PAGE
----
Chimaev is now a card-carrying member of the club — he’s one of the best welterweights on planet Earth. It’s a fact. And while he may be less of a mystery on this Sunday morning than he was on Friday night, that’s not necessarily a bad thing, because UFC 273 may have been exactly what Chimaev needed — a big win, but also a stark reminder that you can’t walk through everyone in this game. His corner’s frustration with his approach throughout the fight was telling. Chimaev even admitted it himself post-fight, at least in a roundabout way — he fell a bit too much for his own hype. He still has all of the physical and technical tools. But his heart, his chin, his recoverability, and most of all, his gameness — they’re all on a world-class level as well. Life is different when you reach the top five. I guarantee he won’t take it for granted next time.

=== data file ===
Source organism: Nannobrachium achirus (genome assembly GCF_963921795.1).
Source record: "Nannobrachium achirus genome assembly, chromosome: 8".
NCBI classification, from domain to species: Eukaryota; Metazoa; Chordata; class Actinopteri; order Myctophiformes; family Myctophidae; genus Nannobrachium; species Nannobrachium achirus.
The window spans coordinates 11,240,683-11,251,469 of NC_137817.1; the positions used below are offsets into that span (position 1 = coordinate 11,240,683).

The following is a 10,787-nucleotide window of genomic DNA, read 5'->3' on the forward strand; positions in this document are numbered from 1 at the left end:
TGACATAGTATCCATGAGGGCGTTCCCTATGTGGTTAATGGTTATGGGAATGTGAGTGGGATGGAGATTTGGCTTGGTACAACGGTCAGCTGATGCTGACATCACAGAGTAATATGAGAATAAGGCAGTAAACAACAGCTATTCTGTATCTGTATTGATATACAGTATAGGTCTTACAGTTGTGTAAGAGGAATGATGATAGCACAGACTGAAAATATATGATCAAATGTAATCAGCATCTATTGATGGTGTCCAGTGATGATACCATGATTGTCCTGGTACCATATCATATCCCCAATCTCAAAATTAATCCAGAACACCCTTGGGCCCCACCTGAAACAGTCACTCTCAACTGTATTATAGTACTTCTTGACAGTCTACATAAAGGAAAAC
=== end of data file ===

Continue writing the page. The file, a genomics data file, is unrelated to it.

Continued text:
UFC 273: Volkanovski v The Korean Photo by James Gilbert/Getty Images

That’s why Saturday was probably a necessary result in the long run. It was the perfect way to settle us all down and ground Chimaev’s path a bit more in reality. There’s no rush now. There won’t be anymore fanciful musings about potential three-division gold. We can all just chill. Leon Edwards earned his title shot against Usman 10 times over, so that bout can still move forward as planned. For Chimaev, the Colby Covington fight suddenly makes more sense than ever, because there are seemingly plenty of vocal critics who think a win over a top-3 welterweight “exposed” Chimaev as a fraud (which is patently absurd), so hey, let’s have the Covington fight answer some lingering doubts. Chimaev won’t be the betting favorite against the pound-for-pound No. 1 fighter in the game anymore, but he probably shouldn’t have been anyway. He’s 27 years old and just getting started.